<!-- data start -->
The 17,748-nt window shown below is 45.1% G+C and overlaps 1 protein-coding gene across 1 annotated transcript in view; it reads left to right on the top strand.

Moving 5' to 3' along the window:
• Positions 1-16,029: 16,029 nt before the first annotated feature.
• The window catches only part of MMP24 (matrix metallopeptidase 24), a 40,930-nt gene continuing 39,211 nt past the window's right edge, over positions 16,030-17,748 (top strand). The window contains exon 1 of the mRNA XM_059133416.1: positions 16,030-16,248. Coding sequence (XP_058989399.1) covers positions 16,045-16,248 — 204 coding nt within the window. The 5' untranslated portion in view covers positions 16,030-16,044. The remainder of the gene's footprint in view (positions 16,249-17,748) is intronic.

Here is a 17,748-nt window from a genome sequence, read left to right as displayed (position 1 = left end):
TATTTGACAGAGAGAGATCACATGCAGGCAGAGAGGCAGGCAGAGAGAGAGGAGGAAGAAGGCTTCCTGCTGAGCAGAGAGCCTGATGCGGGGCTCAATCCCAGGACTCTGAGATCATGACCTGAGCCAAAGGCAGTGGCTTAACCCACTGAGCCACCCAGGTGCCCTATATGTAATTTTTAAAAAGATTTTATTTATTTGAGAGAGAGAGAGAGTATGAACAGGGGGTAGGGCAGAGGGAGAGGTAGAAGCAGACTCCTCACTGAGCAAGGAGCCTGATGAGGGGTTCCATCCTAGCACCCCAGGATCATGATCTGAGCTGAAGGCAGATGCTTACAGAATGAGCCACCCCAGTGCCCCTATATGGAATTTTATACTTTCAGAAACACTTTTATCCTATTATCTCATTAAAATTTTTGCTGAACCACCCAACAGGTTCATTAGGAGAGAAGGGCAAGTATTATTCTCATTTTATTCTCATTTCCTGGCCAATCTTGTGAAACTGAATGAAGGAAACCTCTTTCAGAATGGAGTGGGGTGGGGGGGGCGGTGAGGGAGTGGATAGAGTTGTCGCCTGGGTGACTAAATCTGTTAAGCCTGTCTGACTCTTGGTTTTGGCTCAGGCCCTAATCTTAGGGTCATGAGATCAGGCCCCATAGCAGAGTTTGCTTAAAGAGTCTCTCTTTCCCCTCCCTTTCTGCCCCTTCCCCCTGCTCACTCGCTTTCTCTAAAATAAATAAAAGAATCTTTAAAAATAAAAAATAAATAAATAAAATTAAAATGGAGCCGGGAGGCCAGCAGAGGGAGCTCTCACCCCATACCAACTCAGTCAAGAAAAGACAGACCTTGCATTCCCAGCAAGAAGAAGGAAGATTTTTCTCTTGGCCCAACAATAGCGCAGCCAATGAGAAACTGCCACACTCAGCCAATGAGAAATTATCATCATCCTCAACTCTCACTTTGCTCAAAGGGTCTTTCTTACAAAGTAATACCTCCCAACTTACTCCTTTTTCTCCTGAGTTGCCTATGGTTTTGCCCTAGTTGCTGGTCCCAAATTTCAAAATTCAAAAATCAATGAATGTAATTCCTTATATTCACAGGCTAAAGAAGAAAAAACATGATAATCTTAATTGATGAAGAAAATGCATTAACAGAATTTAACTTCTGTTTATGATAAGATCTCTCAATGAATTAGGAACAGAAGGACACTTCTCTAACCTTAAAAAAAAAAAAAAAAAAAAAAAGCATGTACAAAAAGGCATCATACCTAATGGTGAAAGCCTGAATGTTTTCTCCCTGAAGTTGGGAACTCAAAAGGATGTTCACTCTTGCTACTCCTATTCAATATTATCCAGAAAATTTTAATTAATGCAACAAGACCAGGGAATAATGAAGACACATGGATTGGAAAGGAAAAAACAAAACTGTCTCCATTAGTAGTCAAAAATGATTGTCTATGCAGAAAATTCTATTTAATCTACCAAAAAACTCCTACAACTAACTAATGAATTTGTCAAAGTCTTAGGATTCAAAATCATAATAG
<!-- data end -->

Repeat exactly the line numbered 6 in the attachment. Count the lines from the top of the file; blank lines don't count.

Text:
TATTTGACAGAGAGAGATCACATGCAGGCAGAGAGGCAGGCAGAGAGAGAGGAGGAAGAAGGCTTCCTGCTGAGCAGAGAGCCTGATGCGGGGCTCAATCCCAGGACTCTGAGATCATGACCTGAGCCAAAGGCAGTGGCTTAACCCACTGAGCCACCCAGGTGCCCTATATGTAATTTTTAAAAAGATTTTATTTATTTGAGAGAGAGAGAGAGTATGAACAGGGGGTAGGGCAGAGGGAGAGGTAGAAGCAGACTCCTCACTGAGCAAGGAGCCTGATGAGGGGTTCCATCCTAGCACCCCAGGATCATGATCTGAGCTGAAGGCAGATGCTTACAGAATGAGCCACCCCAGTGCCCCTATATGGAATTTTATACTTTCAGAAACACTTTTATCCTATTATCTCATTAAAATTTTTGCTGAACCACCCAACAGGTTCATTAGGAGAGAAGGGCAAGTATTATTCTCATTTTATTCTCATTTCCTGGCCAATCTTGTGAAACTGAATGAAGGAAACCTCTTTCAGAATGGAGTGGGGTGGGGGGGGCGGTGAGGGAGTGGATAGAGTTGTCGCCTGGGTGACTAAATCTGTTAAGCCTGTCTGACTCTTGGTTTTGGCTCAGGCCCTAATCTTAGGGTCATGAGATCAGGCCCCATAGCAGAGTTTGCTTAAAGAGTCTCTCTTTCCCCTCCCTTTCTGCCCCTTCCCCCTGCTCACTCGCTTTCTCTAAAATAAATAAAAGAATCTTTAAAAATAAAAAATAAATAAATAAAATTAAAATGGAGCCGGGAGGCCAGCAGAGGGAGCTCTCACCCCATACCAACTCAGTCAAGAAAAGACAGACCTTGCATTCCCAGCAAGAAGAAGGAAGATTTTTCTCTTGGCCCAACAATAGCGCAGCCAATGAGAAACTGCCACACTCAGCCAATGAGAAATTATCATCATCCTCAACTCTCACTTTGCTCAAAGGGTCTTTCTTACAAAGTAATACCTCCCAACTTACTCCTTTTTCTCCTGAGTTGCCTATGGTTTTGCCCTAGTTGCTGGTCCCAAATTTCAAAATTCAAAAATCAATGAATGTAATTCCTTATATTCACAGGCTAAAGAAGAAAAAACATGATAATCTTAATTGATGAAGAAAATGCATTAACAGAATTTAACTTCTGTTTATGATAAGATCTCTCAATGAATTAGGAACAGAAGGACACTTCTCTAACCTTAAAAAAAAAAAAAAAAAAAAAAAGCATGTACAAAAAGGCATCATACCTAATGGTGAAAGCCTGAATGTTTTCTCCCTGAAGTTGGGAACTCAAAAGGATGTTCACTCTTGCTACTCCTATTCAATATTATCCAGAAAATTTTAATTAATGCAACAAGACCAGGGAATAATGAAGACACATGGATTGGAAAGGAAAAAACAAAACTGTCTCCATTAGTAGTCAAAAATGATTGTCTATGCAGAAAATTCTATTTAATCTACCAAAAAACTCCTACAACTAACTAATGAATTTGTCAAAGTCTTAGGATTCAAAATCATAATAG